Baptist Immersion vs. Alien Immersion


R.J. Anderson


How wonderful it would be if we could always say and write the things people like to be told.

We hear the people in Isaiah’s day (Isaiah 30:10), “speak unto us smooth things, prophesy deceits.” People admire, love and praise those who just speak “smooth things.” It is so nice to be popular with the multitude; therefore there is a great temptation to avoid saying anything that will offend. II Timothy 4:3, tells us of a time when the people will refuse sound doctrine and will be looking for teachers who will preach things their ears delight to hear. It is also true there are many teachers and preachers who want to teach and preach the things that will make them popular in order to receive the praise of men and profit materially for their preachments. (Jude 1:16 and Galatians 6:12).

One of the popular preaching methods of today is to never strongly condemn sin, never preach negatively, just positively; do not contend strongly for all doctrines the Bible teaches but be tolerant, be broad minded, be generous and do not be a bigot.

In this day of ecumenicalism, many say, why not just lay aside all of our differences and emphasize only those things upon which we all can agree. I do not believe we have any right to compromise on any of the teachings of God’s Word or minimize their importance.

I fully realize the subject of Alien Immersion is very unpopular to many, especially the viewpoint I present. I am sure many will disagree. That is their privilege. I do not like to be disagreeable, but I am presenting what I believe is a much misunderstood truth and I do ask all to honestly and prayerfully consider the things I have written and measure them by God’s Word before rejecting or accepting them.

If they are not true to the Word, reject them, but if they are true, accept them, whether they are popular or unpopular.

Chapter I


First, let us define these terms. By Baptist immersion, I mean immersion authorized by a Baptist Church. By immersion I mean complete submersion of the person in water. I believe the word “baptism” means immerse and nothing else should ever be called Baptism.

By alien immersion I mean those who have been immersed by the authority of any other Church or authority of any individual, other than a Baptist Church.

The question arises, should Baptist Churches receive into their membership those who have alien immersion or only those who have Baptist immersion? I believe most all of the Baptists who accept the “universal church” theory, also favor receiving alien immersion, putting it on a par with Baptist immersion. Most of them are also open communionist and very inter-denominationally minded in their fellowship and co-operation.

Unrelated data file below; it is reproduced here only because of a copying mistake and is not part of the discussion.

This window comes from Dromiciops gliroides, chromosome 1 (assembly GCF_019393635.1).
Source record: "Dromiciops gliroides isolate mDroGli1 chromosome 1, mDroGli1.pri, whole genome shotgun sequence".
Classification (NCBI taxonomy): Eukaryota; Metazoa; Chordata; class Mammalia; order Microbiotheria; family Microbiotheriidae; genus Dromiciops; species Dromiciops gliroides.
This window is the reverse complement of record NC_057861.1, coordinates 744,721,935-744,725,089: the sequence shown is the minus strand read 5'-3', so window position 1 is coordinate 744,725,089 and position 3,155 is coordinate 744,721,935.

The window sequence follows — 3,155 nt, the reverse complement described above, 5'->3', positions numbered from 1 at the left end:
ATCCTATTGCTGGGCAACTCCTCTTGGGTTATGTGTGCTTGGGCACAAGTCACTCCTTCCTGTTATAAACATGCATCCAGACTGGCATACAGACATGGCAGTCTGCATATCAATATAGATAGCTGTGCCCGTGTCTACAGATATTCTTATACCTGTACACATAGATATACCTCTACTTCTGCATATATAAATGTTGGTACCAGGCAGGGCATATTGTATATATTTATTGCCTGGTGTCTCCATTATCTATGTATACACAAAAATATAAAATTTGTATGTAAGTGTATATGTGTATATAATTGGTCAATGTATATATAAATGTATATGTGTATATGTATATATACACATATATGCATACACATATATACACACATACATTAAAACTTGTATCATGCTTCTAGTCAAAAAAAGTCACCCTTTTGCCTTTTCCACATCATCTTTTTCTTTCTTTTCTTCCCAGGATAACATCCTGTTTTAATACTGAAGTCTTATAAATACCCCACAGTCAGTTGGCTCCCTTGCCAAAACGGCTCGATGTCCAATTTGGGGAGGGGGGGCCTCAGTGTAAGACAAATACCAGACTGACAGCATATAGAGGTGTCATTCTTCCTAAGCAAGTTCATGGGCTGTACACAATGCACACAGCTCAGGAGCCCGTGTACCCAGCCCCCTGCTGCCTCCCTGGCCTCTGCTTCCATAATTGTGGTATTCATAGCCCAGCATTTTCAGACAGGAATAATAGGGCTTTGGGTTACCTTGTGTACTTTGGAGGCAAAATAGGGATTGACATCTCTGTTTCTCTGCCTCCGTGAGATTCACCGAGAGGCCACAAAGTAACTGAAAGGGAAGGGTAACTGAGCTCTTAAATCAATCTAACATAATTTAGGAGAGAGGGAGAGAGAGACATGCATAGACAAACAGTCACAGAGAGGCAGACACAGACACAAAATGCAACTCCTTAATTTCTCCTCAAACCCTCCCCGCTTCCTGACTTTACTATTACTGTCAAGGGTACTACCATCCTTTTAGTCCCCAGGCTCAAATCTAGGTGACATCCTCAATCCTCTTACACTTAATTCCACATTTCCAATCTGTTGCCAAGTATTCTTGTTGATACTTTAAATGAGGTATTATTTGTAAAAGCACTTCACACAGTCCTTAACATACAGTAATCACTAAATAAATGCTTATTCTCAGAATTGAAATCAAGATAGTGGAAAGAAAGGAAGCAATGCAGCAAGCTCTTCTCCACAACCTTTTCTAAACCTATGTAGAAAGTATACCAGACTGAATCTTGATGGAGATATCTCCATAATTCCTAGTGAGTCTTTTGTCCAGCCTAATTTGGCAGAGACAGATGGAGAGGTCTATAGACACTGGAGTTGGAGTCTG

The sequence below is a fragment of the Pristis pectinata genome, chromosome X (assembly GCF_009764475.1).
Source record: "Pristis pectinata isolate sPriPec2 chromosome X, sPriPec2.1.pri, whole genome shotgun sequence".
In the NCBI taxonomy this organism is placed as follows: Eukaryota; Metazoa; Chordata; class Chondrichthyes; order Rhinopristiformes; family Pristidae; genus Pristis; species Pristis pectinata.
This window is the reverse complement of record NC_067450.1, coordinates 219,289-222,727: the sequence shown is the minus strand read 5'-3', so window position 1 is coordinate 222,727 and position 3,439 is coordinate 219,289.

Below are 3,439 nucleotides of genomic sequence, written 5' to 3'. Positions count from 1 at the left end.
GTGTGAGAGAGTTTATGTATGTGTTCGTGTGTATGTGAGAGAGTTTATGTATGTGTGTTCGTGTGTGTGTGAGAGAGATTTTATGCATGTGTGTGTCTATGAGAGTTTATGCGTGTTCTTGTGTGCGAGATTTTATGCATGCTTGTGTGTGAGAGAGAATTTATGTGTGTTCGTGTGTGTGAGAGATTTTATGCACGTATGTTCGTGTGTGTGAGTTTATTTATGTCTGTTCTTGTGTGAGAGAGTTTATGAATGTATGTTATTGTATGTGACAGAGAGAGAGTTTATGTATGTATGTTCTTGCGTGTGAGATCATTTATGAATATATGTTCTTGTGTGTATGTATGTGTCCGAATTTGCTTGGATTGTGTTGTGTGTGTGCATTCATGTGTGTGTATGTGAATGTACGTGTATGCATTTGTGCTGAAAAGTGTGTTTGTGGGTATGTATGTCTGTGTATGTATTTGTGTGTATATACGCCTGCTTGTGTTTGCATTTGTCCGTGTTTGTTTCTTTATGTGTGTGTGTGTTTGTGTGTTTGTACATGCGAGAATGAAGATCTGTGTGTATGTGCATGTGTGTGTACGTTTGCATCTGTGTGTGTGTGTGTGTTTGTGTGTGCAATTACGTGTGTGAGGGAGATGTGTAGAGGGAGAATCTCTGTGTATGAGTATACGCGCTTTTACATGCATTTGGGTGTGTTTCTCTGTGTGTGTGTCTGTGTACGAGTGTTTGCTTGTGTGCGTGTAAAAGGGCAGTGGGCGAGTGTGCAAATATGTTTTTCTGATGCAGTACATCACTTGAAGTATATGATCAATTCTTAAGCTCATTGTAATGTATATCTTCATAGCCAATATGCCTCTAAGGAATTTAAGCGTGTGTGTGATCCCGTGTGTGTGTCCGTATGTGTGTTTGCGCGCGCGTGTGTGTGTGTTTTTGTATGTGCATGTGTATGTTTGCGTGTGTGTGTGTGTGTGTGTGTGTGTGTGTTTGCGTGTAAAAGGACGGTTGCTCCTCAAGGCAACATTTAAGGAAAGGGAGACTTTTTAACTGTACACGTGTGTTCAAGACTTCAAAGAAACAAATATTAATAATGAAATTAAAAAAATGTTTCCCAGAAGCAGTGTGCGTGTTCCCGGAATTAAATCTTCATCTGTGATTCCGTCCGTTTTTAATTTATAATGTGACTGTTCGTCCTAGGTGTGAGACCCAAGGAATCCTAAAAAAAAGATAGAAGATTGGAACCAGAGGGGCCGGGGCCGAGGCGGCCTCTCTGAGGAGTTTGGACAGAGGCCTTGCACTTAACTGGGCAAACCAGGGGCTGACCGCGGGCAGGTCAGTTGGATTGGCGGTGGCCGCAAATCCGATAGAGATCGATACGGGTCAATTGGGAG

Inasmuch as the belief in the “universal church” theory and advocating that Baptist Churches receive alien immersed individuals into their membership seem to have a close relationship, I would like to briefly examine the “universal church” theory. What do I mean by the term “universal church”? This theory teaches that all the saved people from the day of Pentecost until Christ comes again constitute the Church. They term this mystical, imaginary group the “universal church” or “the Church” and teach that when we are saved the Holy Spirit baptizes us into this mystical, imaginary group. They usually term it “The Body of Christ”. I strongly disagree with this theory, though I was taught it, believed it and preached it, in my early ministry. I regret that I was once misled by this theory and even taught it, but I thank God that many years ago I was delivered from this dangerous, false theory. Having once believed it, I think I understand its dangers more clearly. This also makes me fear it more and makes me more anxious to see others delivered from it.

The “universal church” group usually speak of individual Churches as “a Church”. I agree that an individual Church is a “Church”, but I also insist that is the only kind we find in the Bible and the only kind that could function.

The “universal church” theory, using the term “body of Christ” conceives of a body, part of it already dead (those from Pentecost to the present age), part of it now living, (those living at the present time), part of it not yet in existence, (those who will be saved between now and the time Christ returns). They therefore believe in a dismembered body, parts of it in past ages, parts of it in the present age, (scattered all over the world), and parts of it in ages to come. I believe a body is an assemblage of organized and functioning part s. God’s Word says in I Corinthians 12:27, “Now are ye the body of Christ.” He did not say, ye will be, but said NOW. He did not say you are a part of the body. He said YOU ARE the body.

This body, in which this chapter talks about, is an assemblage of co-operating and functioning parts. This can only describe a local Church.